These choices are sometimes faced even by those who are not seeking artificial help for their infertility. If this were the norm, then the discussion over these practices would be totally different. But as the article points out, this case is sadly not the norm in these situations:
“The classic twin-reduction case, however, involves a couple on their second marriage who have children and want just one more addition — and might end the whole pregnancy otherwise, Dr. Evans said. ‘In North America, couples can choose to have an abortion for any reason,’ he noted.”
That kind of reasoning is highlighted by one couple from Burlington, Ontario, featured in the article in more detail (emphasis mine):
“Like so many other couples these days, the Toronto-area business executive and her husband put off having children for years as they built successful careers. Both parents were in their 40s — and their first son just over a year old — when this spring the woman became pregnant a second time. Seven weeks in, an ultrasound revealed the Burlington, Ont., resident was carrying twins. ‘It came as a complete shock,’ said the mother, who asked not to be named. “We’re both career people. If we were going to have three children two years apart, someone else was going to be raising our kids. … All of a sudden our lives as we know them and as we like to lead them, are not going to happen.’
“…The Burlington woman, however, says she has no regrets, and believes the option should be openly available to all parents expecting twins.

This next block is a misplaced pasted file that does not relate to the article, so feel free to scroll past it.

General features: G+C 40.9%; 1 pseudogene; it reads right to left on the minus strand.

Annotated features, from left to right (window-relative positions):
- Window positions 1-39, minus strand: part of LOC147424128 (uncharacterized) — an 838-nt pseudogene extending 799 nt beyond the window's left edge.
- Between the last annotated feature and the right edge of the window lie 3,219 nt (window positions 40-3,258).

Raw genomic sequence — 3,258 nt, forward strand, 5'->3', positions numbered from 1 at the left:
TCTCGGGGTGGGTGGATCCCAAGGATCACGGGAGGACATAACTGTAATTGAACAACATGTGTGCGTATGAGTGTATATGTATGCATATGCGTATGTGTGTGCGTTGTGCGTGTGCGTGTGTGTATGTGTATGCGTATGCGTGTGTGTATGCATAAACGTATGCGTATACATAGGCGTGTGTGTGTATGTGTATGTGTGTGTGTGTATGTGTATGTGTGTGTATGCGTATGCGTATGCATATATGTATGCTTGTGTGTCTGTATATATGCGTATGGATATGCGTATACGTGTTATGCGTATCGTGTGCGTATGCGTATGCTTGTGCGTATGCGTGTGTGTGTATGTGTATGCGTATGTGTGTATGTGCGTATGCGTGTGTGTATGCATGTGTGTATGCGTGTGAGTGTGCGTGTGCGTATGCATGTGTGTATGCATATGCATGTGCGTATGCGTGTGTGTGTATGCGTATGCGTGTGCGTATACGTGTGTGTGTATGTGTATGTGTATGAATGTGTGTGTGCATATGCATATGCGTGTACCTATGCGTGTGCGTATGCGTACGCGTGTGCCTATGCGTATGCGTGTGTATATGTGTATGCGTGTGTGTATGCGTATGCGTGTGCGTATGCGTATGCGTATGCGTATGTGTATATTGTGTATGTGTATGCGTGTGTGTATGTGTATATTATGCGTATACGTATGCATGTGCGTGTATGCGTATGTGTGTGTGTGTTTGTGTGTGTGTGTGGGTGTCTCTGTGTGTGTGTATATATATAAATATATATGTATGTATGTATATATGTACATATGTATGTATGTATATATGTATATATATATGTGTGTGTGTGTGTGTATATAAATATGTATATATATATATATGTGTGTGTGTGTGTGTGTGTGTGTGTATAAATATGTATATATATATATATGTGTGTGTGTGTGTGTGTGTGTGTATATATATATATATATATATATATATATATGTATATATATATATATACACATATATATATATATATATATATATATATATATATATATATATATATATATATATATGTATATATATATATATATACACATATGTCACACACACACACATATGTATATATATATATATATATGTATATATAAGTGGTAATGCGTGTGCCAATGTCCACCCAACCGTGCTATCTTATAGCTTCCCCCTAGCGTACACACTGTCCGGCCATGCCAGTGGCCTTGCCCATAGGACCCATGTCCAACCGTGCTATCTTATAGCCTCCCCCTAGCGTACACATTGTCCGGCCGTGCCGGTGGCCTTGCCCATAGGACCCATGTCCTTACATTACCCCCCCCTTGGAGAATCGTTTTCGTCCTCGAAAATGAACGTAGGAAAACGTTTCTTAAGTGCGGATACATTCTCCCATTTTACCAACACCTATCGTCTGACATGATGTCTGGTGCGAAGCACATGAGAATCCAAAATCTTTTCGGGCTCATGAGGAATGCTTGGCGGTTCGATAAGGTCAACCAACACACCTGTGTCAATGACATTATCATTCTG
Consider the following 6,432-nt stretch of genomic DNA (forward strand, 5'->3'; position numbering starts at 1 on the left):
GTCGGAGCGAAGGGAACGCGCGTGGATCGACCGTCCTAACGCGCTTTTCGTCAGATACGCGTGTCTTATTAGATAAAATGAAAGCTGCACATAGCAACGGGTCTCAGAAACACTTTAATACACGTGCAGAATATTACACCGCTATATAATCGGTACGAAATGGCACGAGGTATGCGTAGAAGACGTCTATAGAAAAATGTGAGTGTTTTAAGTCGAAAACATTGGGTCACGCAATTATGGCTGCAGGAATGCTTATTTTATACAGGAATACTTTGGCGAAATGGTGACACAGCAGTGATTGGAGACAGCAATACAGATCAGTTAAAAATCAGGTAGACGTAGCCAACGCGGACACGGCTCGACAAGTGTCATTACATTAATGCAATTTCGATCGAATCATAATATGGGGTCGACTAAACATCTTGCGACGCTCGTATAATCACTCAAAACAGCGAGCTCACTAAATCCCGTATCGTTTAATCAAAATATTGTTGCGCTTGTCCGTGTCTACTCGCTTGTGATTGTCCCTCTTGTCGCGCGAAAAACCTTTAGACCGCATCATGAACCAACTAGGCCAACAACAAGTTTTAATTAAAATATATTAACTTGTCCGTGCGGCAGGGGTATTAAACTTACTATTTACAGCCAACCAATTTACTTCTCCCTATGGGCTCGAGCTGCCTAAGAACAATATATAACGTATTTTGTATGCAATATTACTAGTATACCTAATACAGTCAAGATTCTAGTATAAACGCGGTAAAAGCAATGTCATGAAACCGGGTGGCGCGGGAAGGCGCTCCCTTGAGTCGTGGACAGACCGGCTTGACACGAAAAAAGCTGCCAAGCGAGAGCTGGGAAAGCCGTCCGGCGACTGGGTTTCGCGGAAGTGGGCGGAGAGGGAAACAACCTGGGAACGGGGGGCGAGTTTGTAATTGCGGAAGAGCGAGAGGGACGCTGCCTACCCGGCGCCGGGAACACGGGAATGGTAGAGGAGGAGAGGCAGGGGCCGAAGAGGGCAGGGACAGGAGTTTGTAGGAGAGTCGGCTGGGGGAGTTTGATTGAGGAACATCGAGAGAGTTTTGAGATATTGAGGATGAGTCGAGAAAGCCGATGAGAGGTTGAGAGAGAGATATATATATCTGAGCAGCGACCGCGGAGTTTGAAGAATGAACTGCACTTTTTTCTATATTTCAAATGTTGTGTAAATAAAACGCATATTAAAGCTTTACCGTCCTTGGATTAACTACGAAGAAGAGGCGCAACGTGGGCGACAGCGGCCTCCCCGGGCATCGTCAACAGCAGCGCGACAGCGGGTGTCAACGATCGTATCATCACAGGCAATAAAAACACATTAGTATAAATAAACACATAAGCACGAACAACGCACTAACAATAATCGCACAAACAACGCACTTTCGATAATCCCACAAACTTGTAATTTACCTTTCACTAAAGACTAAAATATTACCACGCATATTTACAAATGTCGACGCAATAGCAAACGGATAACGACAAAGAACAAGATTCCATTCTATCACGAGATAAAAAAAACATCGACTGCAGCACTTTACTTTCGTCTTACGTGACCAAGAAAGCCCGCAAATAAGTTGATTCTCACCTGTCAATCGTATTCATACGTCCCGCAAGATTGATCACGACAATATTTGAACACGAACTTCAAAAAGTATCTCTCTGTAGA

“‘I’m absolutely sure I did the right thing,’ she said. ‘I had read some online forums, people were speaking of grieving, feeling a sense of loss. I didn’t feel any of that. Not that I’m a cruel, bitter person … I just didn’t feel I would be able to care for (twins) in a way that I wanted to.‘”
Another child sacrificed on the altar of Personal Preference and Convenience.
What happens if a child develops a condition two years later which prevents his or her parents from living life as they “like to lead them” or which prevents them from caring for the child in the way they “wanted to”?
Just how close are we to a culture in which a newborn child can be legally killed a month after birth, as envisioned by controversial (though not controversial enough) bioethicist Peter Singer? After all, some conditions do not develop until after birth — if mere convenience, socio-economic considerations, or even simple personal preferences are the chief deciding factors, why stop at “reducing” fetuses? If only the law prevents us, what prevents the law from being changed?
What a horrific mentality this society is developing towards human life, and the God who forms us in the womb (Psalm 139:13) is watching. More than that, He will bring a reckoning.
– – – – – – – – – – – – – – – – – – – – – – – – – – – – – – – –
(I’ve quoted the article profusely, but it does have much more. Give them some well-earned traffic and click on through to read the whole article: “When is twins too many?” I appreciate that they have covered the negative side of an industry that does not receive enough attention and a practice that is talked about too little.)